Coloradans said “yes” to water in the 2020 election. Whether from deepening drought or historic wildfires, water is clearly a high priority for voters. In two multi-county water conservancy districts—the Colorado River Water Conservation District on the West Slope and the St. Vrain and Left Hand Water Conservancy District on the Front Range—voters showed willingness to increase property taxes to support water projects and programs that benefit the environment, conservation, communities, and agriculture.
Audubon and our partners joined forces to support these measures that together will generate nearly $8 million annually to support critical water-related needs.
Audubon Rockies worked with regional chapters (Black Canyon Audubon Society, Boulder Audubon Society, Grand Valley Audubon Society, and Roaring Fork Audubon Society) and unleashed powerful grassroots support for both of these local water funding measures. Audubon chapters provided feedback, helped fill information gaps, and publicly endorsed the funding measures which improved campaign visibility. Audubon leaders communicated a position of support directly to county commissioners and decision-makers. Chapters also wrote supportive letters to the editors in three newspapers, distributed yard signs, and participated in a texting campaign that reached more than 7,000 local voters.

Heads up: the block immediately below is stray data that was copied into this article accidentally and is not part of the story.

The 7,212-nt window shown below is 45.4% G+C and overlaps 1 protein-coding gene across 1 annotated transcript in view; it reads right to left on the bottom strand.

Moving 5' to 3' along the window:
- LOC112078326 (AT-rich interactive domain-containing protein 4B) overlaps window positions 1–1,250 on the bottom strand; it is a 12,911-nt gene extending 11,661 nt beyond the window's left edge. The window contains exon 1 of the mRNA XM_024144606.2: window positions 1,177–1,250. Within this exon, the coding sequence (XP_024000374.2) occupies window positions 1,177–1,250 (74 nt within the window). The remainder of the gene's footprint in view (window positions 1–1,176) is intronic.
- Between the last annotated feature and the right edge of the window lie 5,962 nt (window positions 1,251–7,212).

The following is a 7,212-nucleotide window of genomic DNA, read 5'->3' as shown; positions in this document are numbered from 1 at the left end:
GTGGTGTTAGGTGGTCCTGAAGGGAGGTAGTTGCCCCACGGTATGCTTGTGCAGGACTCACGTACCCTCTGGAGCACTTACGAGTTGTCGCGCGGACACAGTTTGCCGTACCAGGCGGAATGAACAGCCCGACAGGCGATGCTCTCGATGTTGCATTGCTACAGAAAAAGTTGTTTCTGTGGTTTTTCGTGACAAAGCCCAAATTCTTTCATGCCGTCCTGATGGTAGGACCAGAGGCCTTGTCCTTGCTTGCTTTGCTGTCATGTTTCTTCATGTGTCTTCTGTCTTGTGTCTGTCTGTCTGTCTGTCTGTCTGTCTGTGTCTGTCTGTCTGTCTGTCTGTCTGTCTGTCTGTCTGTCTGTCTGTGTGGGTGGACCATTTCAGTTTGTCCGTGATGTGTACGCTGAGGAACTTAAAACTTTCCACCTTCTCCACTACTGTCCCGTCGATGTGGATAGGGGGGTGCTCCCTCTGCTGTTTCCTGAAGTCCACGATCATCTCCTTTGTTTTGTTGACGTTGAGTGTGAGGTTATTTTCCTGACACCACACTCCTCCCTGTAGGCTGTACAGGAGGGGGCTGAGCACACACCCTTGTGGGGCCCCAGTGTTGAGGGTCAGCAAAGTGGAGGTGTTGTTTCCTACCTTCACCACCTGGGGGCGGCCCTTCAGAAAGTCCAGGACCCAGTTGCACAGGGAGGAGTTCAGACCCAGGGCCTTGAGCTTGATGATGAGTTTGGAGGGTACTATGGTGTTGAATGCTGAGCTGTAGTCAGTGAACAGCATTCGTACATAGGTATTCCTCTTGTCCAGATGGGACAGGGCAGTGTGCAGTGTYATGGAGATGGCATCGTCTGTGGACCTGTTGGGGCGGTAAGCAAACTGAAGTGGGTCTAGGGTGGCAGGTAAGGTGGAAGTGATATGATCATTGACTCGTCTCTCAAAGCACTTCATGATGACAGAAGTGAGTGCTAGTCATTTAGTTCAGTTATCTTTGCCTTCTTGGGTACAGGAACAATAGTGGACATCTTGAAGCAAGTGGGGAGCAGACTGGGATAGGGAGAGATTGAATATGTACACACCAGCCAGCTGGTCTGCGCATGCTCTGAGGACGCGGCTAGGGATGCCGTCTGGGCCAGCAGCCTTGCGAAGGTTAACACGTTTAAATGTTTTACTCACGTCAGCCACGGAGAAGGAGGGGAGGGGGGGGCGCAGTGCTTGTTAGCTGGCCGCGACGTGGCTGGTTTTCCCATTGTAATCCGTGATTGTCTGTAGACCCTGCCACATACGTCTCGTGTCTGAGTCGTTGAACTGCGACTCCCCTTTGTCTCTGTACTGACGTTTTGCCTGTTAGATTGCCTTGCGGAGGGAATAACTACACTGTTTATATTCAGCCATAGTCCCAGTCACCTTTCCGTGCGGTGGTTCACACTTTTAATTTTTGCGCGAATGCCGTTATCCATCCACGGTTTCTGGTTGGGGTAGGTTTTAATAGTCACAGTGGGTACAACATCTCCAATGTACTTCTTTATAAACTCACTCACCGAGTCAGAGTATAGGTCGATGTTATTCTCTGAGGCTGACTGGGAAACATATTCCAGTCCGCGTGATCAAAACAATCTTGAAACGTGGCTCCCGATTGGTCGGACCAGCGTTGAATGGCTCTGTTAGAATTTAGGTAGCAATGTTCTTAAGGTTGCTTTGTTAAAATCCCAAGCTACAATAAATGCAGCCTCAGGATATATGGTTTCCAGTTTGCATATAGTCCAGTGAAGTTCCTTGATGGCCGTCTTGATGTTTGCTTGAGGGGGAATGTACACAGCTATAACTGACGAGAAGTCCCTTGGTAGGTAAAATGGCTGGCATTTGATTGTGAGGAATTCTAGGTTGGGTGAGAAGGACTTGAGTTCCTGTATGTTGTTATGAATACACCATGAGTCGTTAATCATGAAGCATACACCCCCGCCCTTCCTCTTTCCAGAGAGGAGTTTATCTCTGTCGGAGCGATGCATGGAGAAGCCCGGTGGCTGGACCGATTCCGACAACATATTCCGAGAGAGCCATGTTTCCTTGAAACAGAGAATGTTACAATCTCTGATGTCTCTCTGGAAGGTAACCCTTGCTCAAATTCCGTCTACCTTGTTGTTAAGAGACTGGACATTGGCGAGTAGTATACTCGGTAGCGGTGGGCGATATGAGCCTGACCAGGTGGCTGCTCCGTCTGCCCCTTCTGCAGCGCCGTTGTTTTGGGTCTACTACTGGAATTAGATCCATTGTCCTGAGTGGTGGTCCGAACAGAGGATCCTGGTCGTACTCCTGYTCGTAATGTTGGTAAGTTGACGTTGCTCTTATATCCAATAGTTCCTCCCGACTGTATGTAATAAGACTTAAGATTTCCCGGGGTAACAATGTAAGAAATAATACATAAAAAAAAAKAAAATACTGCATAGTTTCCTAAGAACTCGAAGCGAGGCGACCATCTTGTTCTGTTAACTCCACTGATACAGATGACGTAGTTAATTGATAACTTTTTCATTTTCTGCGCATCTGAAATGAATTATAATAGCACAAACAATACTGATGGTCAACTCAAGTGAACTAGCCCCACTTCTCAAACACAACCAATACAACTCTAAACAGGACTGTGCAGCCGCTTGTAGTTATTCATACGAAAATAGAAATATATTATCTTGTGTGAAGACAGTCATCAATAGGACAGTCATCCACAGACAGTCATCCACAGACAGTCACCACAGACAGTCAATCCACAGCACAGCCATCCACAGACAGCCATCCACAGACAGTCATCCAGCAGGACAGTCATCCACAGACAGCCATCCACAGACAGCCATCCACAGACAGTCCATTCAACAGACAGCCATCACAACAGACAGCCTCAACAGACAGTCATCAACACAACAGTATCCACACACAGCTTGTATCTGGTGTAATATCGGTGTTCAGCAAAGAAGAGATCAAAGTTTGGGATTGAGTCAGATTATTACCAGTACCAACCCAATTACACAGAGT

“Everyone deserves a healthy river—people, birds, and the environment alike,” said Cary Atwood, president of the Grand Valley Audubon Society. “Grand Valley Audubon Society supported 7A because water is Colorado’s most precious resource. Sixty-five percent of the flow in the entire Colorado River Basin originates in the Colorado River District’s jurisdiction. When we work together, locally funded projects support local communities with far-reaching benefits for people and birds downstream.”
The new funds from Proposition 7A will provide St. Vrain and Left Hand Water Conservancy District about $3.3 million per year to protect water quality, safeguard drinking water, maintain healthy forests, rivers, and creeks, plan ahead for dry years and grow food locally. The funds will be allocated using the District’s recently developed 5-Point Water Action Plan that will protect rivers, forests, and local water quality.
The Colorado River District 7A funds will bring in nearly $5 million per year to support healthy rivers, local agriculture, watershed health, and water quality in the 15 counties that make up the district. According to its Fiscal Implementation Plan, the District will allocate these funds through partnerships with water users and communities for priority projects identified by local communities and Basin Roundtables.
More Coloradans than ever turned out to vote in 2020. At multiple levels, Audubon engaged and leveraged our wingspan to help secure these local water funding wins. Soon it will be time to get to work on new projects—now possible with this new funding—to support birds, rivers, and people.